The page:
The Lions also volunteer at Providence Children’s Hospital, just down the street from campus. The athletes connect with boy and girls, some of them terminally ill, for a few hours each week. They play games, read, color or just talk.

“Our outreach is extensive,”says Bickley. “This team reflects what Multnomah is all about.”

Communicating values through action

The trip to Taiwan closely follows another service event Multnomah has observed for decades — Day of Outreach. Once every spring and fall, students volunteer at several locations in the Portland community in need of their time and energy. A volunteer site can be anywhere: a nonprofit organization, a school, a community center. Even a neighbor’s home. MU cancels classes for the day so students can devote their whole morning to service.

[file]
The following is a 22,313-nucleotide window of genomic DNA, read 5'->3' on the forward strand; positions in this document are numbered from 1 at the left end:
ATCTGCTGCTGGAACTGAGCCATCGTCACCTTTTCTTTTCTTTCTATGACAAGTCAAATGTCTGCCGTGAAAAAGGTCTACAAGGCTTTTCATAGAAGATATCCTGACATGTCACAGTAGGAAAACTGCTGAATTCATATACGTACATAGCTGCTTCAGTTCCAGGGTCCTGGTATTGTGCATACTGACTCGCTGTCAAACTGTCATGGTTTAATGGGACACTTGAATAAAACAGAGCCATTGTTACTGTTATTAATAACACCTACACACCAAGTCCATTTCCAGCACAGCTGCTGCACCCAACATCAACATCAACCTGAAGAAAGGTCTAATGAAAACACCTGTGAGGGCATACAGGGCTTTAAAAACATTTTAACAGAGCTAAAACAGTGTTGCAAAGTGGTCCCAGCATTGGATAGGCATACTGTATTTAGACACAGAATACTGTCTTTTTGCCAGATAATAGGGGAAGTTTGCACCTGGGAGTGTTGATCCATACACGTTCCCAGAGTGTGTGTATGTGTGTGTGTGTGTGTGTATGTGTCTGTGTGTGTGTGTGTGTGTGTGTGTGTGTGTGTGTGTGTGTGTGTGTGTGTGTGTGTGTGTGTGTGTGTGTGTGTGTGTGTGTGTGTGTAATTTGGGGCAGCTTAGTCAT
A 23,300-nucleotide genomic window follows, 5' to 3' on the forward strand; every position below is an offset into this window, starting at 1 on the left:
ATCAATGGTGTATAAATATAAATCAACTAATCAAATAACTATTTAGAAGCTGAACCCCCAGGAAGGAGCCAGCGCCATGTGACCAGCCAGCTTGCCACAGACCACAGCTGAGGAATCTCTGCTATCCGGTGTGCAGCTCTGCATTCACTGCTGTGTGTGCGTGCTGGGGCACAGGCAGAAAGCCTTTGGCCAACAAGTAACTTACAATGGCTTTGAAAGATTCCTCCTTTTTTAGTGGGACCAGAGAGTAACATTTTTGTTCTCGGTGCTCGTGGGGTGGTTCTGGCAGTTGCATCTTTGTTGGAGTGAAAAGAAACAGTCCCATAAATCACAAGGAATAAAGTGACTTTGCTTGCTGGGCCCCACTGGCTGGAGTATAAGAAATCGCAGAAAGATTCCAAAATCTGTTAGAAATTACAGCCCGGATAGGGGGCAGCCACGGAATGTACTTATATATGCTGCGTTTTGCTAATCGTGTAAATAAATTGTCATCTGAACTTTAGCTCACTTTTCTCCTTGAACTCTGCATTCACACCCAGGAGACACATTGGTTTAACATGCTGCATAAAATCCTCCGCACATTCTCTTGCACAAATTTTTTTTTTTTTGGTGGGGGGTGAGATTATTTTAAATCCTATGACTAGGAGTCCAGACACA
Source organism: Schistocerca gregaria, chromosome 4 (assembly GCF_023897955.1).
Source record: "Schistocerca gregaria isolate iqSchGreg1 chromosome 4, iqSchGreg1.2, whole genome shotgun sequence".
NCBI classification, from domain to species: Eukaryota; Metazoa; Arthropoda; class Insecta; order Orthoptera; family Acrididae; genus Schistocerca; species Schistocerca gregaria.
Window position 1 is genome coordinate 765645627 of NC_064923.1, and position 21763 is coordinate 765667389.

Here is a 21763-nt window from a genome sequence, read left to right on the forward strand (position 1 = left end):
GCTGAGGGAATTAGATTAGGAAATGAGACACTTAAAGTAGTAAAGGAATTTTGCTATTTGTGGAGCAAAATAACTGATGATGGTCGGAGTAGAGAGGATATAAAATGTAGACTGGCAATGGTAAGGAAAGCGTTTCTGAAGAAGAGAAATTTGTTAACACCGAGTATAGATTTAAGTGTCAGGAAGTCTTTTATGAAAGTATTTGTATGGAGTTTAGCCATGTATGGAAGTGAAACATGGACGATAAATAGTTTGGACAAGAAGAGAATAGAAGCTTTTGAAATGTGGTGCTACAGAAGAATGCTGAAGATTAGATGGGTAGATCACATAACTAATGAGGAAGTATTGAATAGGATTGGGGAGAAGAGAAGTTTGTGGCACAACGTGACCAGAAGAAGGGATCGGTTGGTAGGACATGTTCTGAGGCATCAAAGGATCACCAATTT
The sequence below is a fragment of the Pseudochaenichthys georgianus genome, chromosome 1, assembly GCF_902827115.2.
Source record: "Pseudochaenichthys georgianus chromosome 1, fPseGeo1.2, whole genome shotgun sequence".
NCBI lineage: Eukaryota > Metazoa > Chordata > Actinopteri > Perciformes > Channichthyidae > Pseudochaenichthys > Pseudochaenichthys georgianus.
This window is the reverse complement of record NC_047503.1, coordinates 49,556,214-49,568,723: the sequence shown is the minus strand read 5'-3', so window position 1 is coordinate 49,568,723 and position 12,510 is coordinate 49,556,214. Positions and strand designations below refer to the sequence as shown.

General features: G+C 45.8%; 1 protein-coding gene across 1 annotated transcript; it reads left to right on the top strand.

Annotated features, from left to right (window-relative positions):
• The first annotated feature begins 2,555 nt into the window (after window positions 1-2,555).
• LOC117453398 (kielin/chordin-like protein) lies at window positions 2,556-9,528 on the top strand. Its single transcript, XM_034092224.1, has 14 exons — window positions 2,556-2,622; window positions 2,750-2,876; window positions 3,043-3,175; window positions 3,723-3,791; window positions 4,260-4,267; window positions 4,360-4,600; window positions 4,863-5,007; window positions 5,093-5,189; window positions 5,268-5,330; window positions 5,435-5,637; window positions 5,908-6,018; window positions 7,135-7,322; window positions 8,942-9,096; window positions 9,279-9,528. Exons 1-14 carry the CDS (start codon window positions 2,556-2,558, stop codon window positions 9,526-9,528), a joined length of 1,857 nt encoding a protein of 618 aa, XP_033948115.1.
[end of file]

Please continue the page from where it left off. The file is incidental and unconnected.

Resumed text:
Senior psychology major Brenna Coy has been attending Day of Outreach since she transferred to MU as a sophomore. “Volunteering encourages me and other students to reach out to our neighborhood,” she says. “It builds bridges in the community.”

Theology and philosophy professor Dr. Mike Gurney agrees. He appreciates the opportunity to impact local organizations while interacting with students outside the classroom. Multnomah requires half of its professors to participate in each Day of Outreach event.

“As Christians, it’s not just about what we say; it’s also about what we do,” he says. “We want to communicate our values through action.”